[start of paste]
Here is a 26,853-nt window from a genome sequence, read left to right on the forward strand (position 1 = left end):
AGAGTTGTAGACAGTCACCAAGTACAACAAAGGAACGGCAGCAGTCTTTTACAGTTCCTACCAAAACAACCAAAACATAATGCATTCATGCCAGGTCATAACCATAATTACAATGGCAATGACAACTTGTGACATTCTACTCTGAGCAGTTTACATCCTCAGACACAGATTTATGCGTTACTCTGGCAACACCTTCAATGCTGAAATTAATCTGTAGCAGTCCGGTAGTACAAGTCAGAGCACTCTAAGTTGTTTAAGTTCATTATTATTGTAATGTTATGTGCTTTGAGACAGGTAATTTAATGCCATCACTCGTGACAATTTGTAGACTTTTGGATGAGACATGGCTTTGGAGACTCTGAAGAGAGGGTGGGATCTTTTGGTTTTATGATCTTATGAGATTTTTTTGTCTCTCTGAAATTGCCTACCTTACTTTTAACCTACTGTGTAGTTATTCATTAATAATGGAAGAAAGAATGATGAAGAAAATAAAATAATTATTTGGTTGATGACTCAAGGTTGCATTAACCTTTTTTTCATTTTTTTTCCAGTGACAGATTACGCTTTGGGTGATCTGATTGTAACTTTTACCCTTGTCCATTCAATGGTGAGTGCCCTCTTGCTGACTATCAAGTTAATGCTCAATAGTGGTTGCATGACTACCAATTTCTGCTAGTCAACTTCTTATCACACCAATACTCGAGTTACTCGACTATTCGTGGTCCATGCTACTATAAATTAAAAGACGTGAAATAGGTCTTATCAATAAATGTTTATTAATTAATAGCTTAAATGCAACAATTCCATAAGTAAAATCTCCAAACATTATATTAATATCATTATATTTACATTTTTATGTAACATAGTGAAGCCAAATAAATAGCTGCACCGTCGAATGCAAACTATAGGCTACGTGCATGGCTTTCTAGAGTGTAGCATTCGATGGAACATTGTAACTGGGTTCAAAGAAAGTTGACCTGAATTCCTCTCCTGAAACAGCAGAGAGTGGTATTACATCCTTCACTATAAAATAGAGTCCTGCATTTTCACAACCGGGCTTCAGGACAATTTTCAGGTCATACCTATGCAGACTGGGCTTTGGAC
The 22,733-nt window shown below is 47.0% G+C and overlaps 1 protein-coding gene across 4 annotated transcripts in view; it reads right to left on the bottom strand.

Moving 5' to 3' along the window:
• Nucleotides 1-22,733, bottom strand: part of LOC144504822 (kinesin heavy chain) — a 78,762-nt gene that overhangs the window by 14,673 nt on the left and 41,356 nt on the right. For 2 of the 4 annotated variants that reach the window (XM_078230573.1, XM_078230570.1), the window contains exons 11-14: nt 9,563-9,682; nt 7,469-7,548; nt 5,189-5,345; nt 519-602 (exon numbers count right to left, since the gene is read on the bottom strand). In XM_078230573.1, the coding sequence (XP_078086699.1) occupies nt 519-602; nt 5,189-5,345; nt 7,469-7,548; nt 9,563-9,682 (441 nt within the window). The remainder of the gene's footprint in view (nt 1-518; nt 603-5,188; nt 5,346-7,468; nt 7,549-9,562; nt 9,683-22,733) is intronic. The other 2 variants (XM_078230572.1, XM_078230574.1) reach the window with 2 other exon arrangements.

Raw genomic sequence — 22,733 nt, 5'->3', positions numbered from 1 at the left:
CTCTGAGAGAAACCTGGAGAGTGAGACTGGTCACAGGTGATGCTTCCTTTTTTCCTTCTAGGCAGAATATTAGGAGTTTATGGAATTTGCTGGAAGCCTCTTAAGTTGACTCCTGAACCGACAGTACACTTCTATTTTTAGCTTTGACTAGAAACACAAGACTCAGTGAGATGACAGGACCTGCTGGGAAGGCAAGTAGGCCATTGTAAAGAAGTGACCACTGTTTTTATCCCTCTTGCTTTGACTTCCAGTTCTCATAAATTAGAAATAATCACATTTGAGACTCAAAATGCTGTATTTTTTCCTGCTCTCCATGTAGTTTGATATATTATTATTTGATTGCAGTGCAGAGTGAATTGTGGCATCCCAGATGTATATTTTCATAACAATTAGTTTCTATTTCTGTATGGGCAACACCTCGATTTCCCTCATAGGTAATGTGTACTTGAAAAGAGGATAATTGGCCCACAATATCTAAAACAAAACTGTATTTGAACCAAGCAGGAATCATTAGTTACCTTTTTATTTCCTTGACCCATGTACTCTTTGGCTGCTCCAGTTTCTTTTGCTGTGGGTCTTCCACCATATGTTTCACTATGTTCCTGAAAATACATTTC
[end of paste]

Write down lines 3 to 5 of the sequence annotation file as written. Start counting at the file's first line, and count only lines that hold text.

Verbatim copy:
The 22,733-nt window shown below is 47.0% G+C and overlaps 1 protein-coding gene across 4 annotated transcripts in view; it reads right to left on the bottom strand.

Moving 5' to 3' along the window:
• Nucleotides 1-22,733, bottom strand: part of LOC144504822 (kinesin heavy chain) — a 78,762-nt gene that overhangs the window by 14,673 nt on the left and 41,356 nt on the right. For 2 of the 4 annotated variants that reach the window (XM_078230573.1, XM_078230570.1), the window contains exons 11-14: nt 9,563-9,682; nt 7,469-7,548; nt 5,189-5,345; nt 519-602 (exon numbers count right to left, since the gene is read on the bottom strand). In XM_078230573.1, the coding sequence (XP_078086699.1) occupies nt 519-602; nt 5,189-5,345; nt 7,469-7,548; nt 9,563-9,682 (441 nt within the window). The remainder of the gene's footprint in view (nt 1-518; nt 603-5,188; nt 5,346-7,468; nt 7,549-9,562; nt 9,683-22,733) is intronic. The other 2 variants (XM_078230572.1, XM_078230574.1) reach the window with 2 other exon arrangements.